The story of the dismissal of Hagar and Ishmael, and the revelation (xxi.
Thackeray, Relation of St Paul to contemporary Jewish Thought (London, 1900), pp. 196 sqq.; Hagar typifies the old Sinaitic covenant, and Sarah represents the new covenant of freedom from bondage.
The principal ruin, of Roman origin and now called Deir el Hagar (the stone convent), is of considerable size.
The traditions recording the separation of Lot from Abraham, of Hagar and Ishmael from Isaac, and of Esau from Jacob, although at present arranged in a descending scheme of family relationship, are the result of systematic grouping and cannot express any chronological order of events (see Genesis).
Another tradition places the expulsion of Hagar after the birth of Isaac. It was thirteen years after the birth of Ishmael, according to the latest narratives, that God appeared unto Abram with a renewed promise that his posterity should inhabit the land.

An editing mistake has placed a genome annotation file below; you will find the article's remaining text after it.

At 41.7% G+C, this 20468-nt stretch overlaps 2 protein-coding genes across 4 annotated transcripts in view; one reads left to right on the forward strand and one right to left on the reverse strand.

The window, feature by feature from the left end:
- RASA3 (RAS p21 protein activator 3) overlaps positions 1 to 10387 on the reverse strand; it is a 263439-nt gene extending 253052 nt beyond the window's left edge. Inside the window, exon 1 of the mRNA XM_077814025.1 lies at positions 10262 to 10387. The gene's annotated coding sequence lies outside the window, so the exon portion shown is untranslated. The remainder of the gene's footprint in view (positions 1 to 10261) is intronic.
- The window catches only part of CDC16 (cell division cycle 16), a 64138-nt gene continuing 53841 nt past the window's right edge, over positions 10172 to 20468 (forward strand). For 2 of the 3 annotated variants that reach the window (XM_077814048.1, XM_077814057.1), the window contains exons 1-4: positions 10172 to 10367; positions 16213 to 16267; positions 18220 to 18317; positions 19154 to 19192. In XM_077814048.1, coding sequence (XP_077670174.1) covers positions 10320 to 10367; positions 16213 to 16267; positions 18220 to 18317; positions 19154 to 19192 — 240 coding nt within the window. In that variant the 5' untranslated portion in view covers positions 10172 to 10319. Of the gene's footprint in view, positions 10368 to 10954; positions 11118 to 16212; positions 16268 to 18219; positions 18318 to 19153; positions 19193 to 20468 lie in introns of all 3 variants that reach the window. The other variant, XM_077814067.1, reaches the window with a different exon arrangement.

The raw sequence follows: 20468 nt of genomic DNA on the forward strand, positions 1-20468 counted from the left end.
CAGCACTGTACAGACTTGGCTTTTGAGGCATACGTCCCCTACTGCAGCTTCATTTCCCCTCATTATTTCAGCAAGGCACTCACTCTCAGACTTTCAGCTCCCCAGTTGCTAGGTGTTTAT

The triviality of these rites is ill concealed by the legends of the sa'y of Hagar and of the tawaf being first performed by Adam in imitation of the circuit of the angels about the throne of God; the meaning of their ceremonies seems to have been almost a blank to the Arabs before Islam, whose religion had become a mere formal tradition.
The brick enclosure wall of the temple is still plainly visible near the little village of Sa el hagar (Sa of stone) on the east bank of the Rosetta branch, but the royal tombs and other monuments of Sais, some of which were described by Herodotus, and its inscribed records, have all gone.